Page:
Learning Efficient Linear Predictors for Motion Estimation

  • Jiří Matas
  • Karel Zimmermann
  • Tomáš Svoboda
  • Adrian Hilton
Part of the Lecture Notes in Computer Science book series (LNCS, volume 4338)


A novel object representation for tracking is proposed. The tracked object is represented as a constellation of spatially localised linear predictors which are learned on a single training image. In the learning stage, sets of pixels whose intensities allow for optimal least square predictions of the transformations are selected as a support of the linear predictor.

The approach comprises three contributions: learning object specific linear predictors, explicitly dealing with the predictor precision – computational complexity trade-off and selecting a view-specific set of predictors suitable for global object motion estimate. Robustness to occlusion is achieved by RANSAC procedure.

The learned tracker is very efficient, achieving frame rate generally higher than 30 frames per second despite the Matlab implementation.


Motion Estimation Object Motion Linear Predictor Learning Stage Displacement Estimation 
These keywords were added by machine and not by the authors. This process is experimental and the keywords may be updated as the learning algorithm improves.


Unable to display preview. Download preview PDF.

Unable to display preview. Download preview PDF.


  1. 1.
    Baker, S., Matthews, I.: Lucas-kanade 20 years on: A unifying framework. International Journal of Computer Vision 56, 221–255 (2004)CrossRefGoogle Scholar
  2. 2.
    Lucas, B., Kanade, T.: An iterative image registration technique with an application to stereo vision. In: IJCAI, pp. 674–679 (1981)Google Scholar
  3. 3.
    Shi, J., Tomasi, C.: Good features to track. In: Computer Vision and Pattern Recognition (CVPR 1994), pp. 593–600 (1994)Google Scholar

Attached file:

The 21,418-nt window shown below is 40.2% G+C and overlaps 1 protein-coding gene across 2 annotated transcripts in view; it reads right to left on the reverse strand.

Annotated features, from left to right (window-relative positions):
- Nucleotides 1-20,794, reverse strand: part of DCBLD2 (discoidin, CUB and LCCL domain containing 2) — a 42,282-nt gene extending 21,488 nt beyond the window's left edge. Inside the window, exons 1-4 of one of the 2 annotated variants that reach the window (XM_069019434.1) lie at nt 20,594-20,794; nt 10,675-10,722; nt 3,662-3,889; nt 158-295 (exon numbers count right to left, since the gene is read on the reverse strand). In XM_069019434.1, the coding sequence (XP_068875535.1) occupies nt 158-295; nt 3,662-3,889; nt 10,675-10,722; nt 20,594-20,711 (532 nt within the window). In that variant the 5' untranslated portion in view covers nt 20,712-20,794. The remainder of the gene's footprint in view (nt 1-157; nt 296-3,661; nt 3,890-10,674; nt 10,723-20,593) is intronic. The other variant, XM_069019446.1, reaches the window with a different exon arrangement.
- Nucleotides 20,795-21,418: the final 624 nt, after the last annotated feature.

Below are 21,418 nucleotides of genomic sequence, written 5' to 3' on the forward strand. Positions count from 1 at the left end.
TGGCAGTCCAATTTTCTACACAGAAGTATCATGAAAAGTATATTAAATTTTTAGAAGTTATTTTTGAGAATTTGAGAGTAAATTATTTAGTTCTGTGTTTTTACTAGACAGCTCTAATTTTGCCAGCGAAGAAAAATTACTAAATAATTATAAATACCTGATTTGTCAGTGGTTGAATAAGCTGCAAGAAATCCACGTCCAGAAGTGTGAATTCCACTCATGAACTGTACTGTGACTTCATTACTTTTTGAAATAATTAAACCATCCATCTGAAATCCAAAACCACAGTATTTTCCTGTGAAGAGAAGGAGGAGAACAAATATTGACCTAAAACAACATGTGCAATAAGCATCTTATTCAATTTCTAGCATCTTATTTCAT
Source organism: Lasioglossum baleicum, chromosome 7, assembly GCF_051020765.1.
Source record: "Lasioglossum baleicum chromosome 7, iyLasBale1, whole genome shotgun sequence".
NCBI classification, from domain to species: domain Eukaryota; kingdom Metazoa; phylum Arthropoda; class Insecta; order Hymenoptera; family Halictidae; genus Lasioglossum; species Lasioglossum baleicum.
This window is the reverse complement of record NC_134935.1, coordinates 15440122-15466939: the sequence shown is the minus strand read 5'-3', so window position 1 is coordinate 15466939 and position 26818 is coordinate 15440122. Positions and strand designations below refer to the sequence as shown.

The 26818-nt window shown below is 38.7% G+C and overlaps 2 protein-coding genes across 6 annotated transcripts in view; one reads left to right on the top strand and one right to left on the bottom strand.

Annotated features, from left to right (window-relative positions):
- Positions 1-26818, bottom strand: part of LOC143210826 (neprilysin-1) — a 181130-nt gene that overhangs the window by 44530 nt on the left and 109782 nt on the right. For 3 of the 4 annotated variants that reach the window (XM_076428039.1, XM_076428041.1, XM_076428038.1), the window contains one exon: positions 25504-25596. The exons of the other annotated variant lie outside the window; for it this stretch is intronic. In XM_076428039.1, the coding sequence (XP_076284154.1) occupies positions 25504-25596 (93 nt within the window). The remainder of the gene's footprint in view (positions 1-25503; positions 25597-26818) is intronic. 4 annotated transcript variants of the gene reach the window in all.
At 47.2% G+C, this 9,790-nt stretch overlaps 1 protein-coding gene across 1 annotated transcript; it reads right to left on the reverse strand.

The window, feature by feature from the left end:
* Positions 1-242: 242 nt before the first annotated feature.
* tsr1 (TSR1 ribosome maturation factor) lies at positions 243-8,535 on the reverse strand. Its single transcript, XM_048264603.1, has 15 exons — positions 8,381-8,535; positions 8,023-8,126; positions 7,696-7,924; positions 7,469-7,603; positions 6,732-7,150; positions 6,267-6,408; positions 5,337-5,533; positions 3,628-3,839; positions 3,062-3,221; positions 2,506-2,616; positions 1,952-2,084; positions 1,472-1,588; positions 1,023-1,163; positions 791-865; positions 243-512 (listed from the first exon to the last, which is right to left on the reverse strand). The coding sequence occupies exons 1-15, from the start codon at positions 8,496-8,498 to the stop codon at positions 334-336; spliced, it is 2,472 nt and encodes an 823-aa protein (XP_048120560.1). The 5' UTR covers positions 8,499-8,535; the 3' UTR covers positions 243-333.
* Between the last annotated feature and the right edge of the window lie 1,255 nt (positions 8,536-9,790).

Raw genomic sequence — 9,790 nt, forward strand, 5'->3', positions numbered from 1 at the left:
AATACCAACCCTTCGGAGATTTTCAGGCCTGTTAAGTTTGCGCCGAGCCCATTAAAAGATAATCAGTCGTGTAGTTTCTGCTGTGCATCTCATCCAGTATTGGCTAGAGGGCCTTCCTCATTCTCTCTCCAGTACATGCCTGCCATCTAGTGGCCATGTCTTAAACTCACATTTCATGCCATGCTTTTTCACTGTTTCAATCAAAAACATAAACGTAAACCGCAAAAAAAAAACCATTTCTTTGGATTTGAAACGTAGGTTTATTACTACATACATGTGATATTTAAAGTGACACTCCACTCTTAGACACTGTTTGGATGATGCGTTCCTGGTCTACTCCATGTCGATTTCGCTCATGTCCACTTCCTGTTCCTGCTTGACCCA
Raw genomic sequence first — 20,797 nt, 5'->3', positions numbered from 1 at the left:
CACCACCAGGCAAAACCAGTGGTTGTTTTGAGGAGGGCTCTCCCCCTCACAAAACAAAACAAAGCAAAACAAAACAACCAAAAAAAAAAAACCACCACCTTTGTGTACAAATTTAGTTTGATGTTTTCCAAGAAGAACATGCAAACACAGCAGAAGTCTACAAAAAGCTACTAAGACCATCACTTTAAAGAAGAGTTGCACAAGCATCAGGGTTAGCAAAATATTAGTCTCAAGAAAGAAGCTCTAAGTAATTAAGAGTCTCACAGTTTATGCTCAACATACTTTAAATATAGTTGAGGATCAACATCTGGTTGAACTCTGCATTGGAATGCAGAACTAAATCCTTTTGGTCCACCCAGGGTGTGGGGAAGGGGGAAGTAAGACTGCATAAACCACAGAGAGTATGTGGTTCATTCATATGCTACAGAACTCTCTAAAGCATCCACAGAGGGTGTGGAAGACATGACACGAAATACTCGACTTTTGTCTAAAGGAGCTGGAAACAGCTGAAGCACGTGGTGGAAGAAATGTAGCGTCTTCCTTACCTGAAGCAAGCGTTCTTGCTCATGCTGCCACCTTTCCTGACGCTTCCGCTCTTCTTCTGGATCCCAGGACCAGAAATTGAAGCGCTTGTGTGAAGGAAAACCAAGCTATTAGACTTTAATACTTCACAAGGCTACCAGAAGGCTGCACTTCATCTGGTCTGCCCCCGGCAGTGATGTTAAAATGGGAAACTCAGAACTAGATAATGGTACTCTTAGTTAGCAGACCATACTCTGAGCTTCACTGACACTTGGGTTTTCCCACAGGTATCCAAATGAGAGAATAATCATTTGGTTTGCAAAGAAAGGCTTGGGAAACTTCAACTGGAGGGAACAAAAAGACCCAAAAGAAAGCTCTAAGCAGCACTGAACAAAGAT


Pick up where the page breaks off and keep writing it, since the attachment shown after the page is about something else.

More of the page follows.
4. 4.
    Lowe, D.: Object recognition from local scale-invariant features. In: International Conference on Computer Vision, pp. 1150–1157 (1999)Google Scholar
  5. 5.
    Lowe, D.: Distinctive image features from scale-invariant keypoints. IJCV 60, 91–110 (2004)CrossRefGoogle Scholar
  6. 6.
    Matas, J., Chum, O., Urban, M., Pajdla, T.: Robust wide-baseline stereo from maximally stable extremal regions. Image and Vision Computing 22, 761–767 (2004)CrossRefGoogle Scholar
  7. 7.
    Mikolajczyk, K., Tuytelaars, T., Schmid, C., Zisserman, A., Matas, J., Schaffalitzky, F., Kadir, T., van Gool, L.: A comparison of affine region detectors. IJCV 65, 43–72 (2005)CrossRefGoogle Scholar
  8. 8.
    Gordon, I., Lowe, D.: Scene modelling, recognition and tracking with invariant image features. In: International Symposium on Mixed and Augmented Reality (ISMAR), pp. 110–119 (2004)Google Scholar
  9. 9.
    Lepetit, V., Lagger, P., Fua, P.: Randomized trees for real-time keypoint recognition. In: Computer Vision and Pattern Recognition, pp. 775–781 (2005)Google Scholar
  10. 10.
    Black, M.J., Jepson, A.D.: Eigentracking: Robust matching and tracking of articulated objects using a view-based representation. In: European Conference on Computer Vision, pp. 329–342 (1996)Google Scholar
  11. 11.
    Jepson, A.D., Fleet, D.J., El-Maraghi, T.F.: Robust online appearance models for visual tracking. IEEE Transactions on Pattern Analysis and Machine Intelligence 25, 1296–1311 (2003)CrossRefGoogle Scholar
  12. 12.
    Cootes, T., Edwards, G., Taylor, C.: Active appearance models. PAMI 23, 681–685 (2001)Google Scholar
  13. 13.
    Jurie, F., Dhome, M.: Real time robust template matching. In: British Machine Vision Conference, pp. 123–131 (2002)Google Scholar
  14. 14.
    Masson, L., Dhome, M., Jurie, F.: Robust real time tracking of 3d objects. In: International Conference on Pattern Recognition (2004)Google Scholar
  15. 15.
    Williams, O., Blake, A., Cipolla, R.: Sparse bayesian learning for efficient visual tracking. Pattern Analysis and Machine Intelligence 27, 1292–1304 (2005)CrossRefGoogle Scholar

Copyright information

© Springer-Verlag Berlin Heidelberg 2006

Authors and Affiliations

  • Jiří Matas
    • 1
    • 2
  • Karel Zimmermann
    • 1
  • Tomáš Svoboda
    • 1
  • Adrian Hilton
    • 2
  1. 1.Center for Machine PerceptionCzech Technical UniversityPragueCzech Republic
  2. 2.Centre for Vision, Speech and Signal Proc.University of SurreyGuildfordEngland

Personalised recommendations